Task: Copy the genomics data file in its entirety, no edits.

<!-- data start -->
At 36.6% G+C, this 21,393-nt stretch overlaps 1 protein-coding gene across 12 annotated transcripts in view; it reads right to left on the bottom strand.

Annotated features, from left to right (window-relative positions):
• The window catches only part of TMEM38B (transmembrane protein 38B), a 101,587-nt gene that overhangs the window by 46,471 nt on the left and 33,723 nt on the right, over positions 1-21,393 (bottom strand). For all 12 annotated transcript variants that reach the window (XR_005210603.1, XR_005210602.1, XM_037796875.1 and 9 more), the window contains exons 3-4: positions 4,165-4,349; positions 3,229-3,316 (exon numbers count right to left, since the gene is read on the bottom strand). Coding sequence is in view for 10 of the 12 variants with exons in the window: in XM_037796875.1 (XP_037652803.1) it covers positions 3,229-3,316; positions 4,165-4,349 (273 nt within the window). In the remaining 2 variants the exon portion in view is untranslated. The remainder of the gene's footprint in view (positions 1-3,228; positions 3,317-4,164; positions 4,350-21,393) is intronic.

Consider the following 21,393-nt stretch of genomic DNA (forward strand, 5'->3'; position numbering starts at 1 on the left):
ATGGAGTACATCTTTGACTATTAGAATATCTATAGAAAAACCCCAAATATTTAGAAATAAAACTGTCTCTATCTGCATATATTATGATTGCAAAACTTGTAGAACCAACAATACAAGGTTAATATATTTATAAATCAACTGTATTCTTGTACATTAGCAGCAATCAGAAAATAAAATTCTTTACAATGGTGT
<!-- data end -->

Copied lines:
At 36.6% G+C, this 21,393-nt stretch overlaps 1 protein-coding gene across 12 annotated transcripts in view; it reads right to left on the bottom strand.

Annotated features, from left to right (window-relative positions):
• The window catches only part of TMEM38B (transmembrane protein 38B), a 101,587-nt gene that overhangs the window by 46,471 nt on the left and 33,723 nt on the right, over positions 1-21,393 (bottom strand). For all 12 annotated transcript variants that reach the window (XR_005210603.1, XR_005210602.1, XM_037796875.1 and 9 more), the window contains exons 3-4: positions 4,165-4,349; positions 3,229-3,316 (exon numbers count right to left, since the gene is read on the bottom strand). Coding sequence is in view for 10 of the 12 variants with exons in the window: in XM_037796875.1 (XP_037652803.1) it covers positions 3,229-3,316; positions 4,165-4,349 (273 nt within the window). In the remaining 2 variants the exon portion in view is untranslated. The remainder of the gene's footprint in view (positions 1-3,228; positions 3,317-4,164; positions 4,350-21,393) is intronic.

Consider the following 21,393-nt stretch of genomic DNA (forward strand, 5'->3'; position numbering starts at 1 on the left):
ATGGAGTACATCTTTGACTATTAGAATATCTATAGAAAAACCCCAAATATTTAGAAATAAAACTGTCTCTATCTGCATATATTATGATTGCAAAACTTGTAGAACCAACAATACAAGGTTAATATATTTATAAATCAACTGTATTCTTGTACATTAGCAGCAATCAGAAAATAAAATTCTTTACAATGGTGT